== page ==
My wife and I discuss a lot while driving. Several years ago, probably before our first child, we were discussing Noah, and she was becoming agitated over the details, science, and facts I was interjecting. Things like how impossible so much of it was, and how one should not claim science in trying to explain an overt miracle.

Calmly, but with significant exasperation, she looked at me and asked, “What then am I supposed to teach the children?”

Keep in mind, she has taught young children bible stories since her early teens. I fell for her watching her teach a group of toddlers in the Sunday school. I replied by asking, “What do you teach them?”

She confidently, but brusquely replied, “I teach them God loved Noah, God warned Noah, Noah obeyed God, and God saved the world through Noah because of his obedience.”

That made it so simple. I replied, “Isn’t that the point? What else would you teach them?”

With that, she realized none of the science mattered to the truth in the story. She resolved to avoid the contentions in her teaching and in the curriculum she developed over the years. It is possible to stay true to the truths of our faith while staying honest and committed to the true facts. (Besides, toddlers never questions about where all the water came from or how a wooden boot could be so big, or how floor-space amounting to twice that enclosed by a typical track-and-field lot could hold all the critters in the world and food for a year.)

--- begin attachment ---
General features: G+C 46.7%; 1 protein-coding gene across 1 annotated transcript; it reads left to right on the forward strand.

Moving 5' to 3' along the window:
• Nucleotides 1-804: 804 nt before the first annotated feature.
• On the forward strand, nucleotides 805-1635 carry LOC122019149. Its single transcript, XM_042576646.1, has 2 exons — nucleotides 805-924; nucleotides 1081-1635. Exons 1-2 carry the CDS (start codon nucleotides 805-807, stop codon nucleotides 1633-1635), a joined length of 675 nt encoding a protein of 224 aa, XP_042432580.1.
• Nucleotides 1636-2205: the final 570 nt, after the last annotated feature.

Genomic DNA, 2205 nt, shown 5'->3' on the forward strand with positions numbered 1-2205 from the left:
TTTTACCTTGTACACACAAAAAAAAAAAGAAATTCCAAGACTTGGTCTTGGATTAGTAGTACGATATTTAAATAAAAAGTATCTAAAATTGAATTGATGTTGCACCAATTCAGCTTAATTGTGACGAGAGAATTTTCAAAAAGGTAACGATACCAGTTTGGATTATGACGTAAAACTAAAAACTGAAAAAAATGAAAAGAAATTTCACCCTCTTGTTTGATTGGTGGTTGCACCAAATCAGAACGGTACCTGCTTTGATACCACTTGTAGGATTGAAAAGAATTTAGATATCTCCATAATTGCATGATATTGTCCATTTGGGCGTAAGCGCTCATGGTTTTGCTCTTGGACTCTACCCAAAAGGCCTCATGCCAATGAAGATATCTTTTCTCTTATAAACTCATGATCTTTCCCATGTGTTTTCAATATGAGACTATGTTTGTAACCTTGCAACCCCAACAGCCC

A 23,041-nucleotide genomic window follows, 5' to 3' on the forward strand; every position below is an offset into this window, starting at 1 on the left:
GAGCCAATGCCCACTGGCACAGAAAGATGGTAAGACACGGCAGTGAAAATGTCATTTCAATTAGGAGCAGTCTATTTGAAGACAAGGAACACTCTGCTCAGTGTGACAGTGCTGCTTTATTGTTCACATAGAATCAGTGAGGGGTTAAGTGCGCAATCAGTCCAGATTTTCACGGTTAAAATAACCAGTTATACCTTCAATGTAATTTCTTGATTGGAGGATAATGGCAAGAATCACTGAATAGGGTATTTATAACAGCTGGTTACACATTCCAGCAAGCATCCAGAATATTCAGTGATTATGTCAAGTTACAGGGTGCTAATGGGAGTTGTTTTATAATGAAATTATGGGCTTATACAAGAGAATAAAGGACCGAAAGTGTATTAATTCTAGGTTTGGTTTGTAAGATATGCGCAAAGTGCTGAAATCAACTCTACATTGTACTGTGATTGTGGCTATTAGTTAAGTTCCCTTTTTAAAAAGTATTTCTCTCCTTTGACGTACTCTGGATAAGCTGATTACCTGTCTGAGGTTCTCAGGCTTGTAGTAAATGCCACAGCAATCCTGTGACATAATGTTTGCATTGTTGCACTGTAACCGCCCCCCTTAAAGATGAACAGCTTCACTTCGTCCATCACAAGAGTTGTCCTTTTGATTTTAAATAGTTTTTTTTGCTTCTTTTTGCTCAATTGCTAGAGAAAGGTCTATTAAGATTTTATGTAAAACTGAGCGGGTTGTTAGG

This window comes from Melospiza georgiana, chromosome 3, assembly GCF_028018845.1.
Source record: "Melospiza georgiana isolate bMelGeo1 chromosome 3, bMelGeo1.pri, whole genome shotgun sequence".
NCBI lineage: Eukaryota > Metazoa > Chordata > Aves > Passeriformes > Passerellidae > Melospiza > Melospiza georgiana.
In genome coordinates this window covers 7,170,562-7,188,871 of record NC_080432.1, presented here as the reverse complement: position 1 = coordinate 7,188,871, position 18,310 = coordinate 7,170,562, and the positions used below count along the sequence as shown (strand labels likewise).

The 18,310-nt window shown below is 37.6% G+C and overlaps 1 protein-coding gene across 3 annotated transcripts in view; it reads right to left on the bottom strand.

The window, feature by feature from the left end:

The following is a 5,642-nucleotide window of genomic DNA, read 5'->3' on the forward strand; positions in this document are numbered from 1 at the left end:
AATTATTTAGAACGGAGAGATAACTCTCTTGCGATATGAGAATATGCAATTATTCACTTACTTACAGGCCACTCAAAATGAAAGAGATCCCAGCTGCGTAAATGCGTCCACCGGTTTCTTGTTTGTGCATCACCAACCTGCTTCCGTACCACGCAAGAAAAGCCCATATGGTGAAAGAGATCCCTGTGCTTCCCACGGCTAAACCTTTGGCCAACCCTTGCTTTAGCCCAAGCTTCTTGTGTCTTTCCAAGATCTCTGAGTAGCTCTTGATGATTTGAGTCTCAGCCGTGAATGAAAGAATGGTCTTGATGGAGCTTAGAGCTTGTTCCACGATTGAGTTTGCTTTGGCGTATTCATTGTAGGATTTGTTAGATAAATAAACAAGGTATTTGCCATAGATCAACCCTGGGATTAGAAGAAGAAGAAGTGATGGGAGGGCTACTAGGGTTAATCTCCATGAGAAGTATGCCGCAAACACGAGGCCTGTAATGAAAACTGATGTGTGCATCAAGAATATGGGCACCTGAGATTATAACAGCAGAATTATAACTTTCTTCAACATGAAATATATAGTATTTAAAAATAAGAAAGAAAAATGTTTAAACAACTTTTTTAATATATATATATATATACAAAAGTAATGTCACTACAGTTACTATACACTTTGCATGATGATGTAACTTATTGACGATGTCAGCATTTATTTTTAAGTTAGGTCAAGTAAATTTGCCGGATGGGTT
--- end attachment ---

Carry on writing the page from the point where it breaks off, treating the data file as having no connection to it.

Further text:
Speaking of my wife, there is a Matthew Henry quote that I must have heard first near 7 years of age, and have heard many times since. It is referring to the traditional translation of Genesis 2:22, “the woman was made of a rib out of the side of Adam; not made out of his head to rule over him, nor out of his feet to be trampled upon by him, but out of his side to be equal with him, under his arm to be protected, and near his heart to be beloved.”

The sentiment has been expressed by others, presumably independently. I certainly see it as the point of the verse.